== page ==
Marriage Prep 101
From the burning questions you should ask each other before you walk down the aisle, to the jitters and cold feet, here’s a crash course in building a marriage that can last a lifetime.
From Jitters to Cold Feet continued...
While the jitters are relatively normal, one step up on the ladder of wedding anxiety are cold feet -- a phrase that sends chills down the spines of pending brides and grooms everywhere. How do you tell the difference between the jitters and cold feet?
“One sign is that you are really picking your fiancé apart and are hypercritical of him or her all the time,” says Moir-Smith. “While you might not be ready to call the wedding off, having cold feet means it’s time to do some emotional work around getting married.”
Therapy and some serious one-on-one time with your spouse-to-be are both smart choices; sifting through your thoughts and concerns is the only way to make it to the altar in one piece. But if still doesn’t feel right, calling it off can be the right decision, even if it’s last-minute.
“If you’re going to call off a wedding, the sooner the better,” says Moir-Smith. “It’s far better to call off a wedding than get divorced, and while it will be painful, everyone will be better off in the long run.”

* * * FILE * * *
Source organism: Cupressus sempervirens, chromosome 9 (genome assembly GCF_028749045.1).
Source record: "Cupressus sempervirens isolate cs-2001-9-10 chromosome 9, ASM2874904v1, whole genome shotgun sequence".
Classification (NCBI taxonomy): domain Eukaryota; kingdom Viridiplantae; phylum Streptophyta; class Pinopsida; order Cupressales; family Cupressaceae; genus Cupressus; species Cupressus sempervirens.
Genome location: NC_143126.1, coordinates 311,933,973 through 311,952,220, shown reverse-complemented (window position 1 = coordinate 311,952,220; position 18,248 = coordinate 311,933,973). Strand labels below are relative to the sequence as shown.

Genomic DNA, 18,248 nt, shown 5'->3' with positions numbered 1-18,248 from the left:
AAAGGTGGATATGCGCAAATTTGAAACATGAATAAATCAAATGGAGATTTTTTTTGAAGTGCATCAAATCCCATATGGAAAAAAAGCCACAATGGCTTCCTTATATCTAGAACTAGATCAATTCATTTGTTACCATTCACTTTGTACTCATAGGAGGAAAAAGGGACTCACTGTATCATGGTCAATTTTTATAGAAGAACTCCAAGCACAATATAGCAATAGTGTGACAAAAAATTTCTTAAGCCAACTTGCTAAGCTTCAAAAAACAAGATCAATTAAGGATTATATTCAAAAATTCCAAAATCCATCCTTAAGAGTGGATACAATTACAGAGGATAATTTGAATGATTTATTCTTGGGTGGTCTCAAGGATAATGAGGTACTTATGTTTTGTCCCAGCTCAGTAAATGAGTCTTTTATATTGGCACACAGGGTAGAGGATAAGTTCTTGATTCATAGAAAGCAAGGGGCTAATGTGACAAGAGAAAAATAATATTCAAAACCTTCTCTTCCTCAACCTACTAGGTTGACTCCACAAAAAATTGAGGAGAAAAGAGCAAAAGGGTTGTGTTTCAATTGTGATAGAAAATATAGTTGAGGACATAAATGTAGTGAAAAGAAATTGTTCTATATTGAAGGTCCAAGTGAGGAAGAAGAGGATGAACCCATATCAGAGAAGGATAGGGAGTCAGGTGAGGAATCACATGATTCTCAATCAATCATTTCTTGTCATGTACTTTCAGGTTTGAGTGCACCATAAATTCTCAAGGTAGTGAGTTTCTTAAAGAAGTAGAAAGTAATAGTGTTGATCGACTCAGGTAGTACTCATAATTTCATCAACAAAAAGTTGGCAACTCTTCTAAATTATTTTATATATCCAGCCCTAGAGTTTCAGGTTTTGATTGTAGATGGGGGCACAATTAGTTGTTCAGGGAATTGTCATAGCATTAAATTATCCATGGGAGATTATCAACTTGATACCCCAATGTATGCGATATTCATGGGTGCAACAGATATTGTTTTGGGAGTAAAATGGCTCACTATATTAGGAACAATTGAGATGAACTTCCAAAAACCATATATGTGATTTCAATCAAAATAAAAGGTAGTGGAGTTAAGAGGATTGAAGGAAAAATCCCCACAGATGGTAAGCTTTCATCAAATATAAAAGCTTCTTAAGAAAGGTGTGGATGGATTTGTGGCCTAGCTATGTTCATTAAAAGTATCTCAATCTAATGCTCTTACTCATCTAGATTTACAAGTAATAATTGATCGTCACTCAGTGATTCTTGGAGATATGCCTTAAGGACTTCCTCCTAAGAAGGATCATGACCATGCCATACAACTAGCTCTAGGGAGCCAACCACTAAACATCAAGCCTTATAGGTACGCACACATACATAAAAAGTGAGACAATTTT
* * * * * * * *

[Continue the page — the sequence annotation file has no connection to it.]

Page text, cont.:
Whether it’s surviving the hard discussions on kids, religion, and money, or getting through the jitters and overcoming cold feet, experts give WebMD some seemingly simple but powerful tips on making a marriage work that every couple should keep in mind:
Start at the beginning. “Brides and grooms expect themselves to know how to be married to each other,” says Moir-Smith. “But they should allow themselves to be a beginner at being married and not compare themselves to their parents who have been married for 30 years.”
Love your spouse and your life. “There is a big difference between loving someone and making a life together you both love,” says Piver. “One without the other is no good.”
Look before you leap. “Always date for one year before you make a proposal before marriage,” says Weston. “You need to see how the other person behaves 365 days of the year -- birthdays, deaths, Thanksgiving, etc. You learn how they treat these events and treat you before, during, and after they occur. Give relationship a full four seasons before you think about marriage.”
Don’t forget the checklist of life. “A wedding may last a weekend, but a marriage may last you a lifetime,” says Weston. “Give issues like kids, religion, money, and sex proportional attention before you get married.”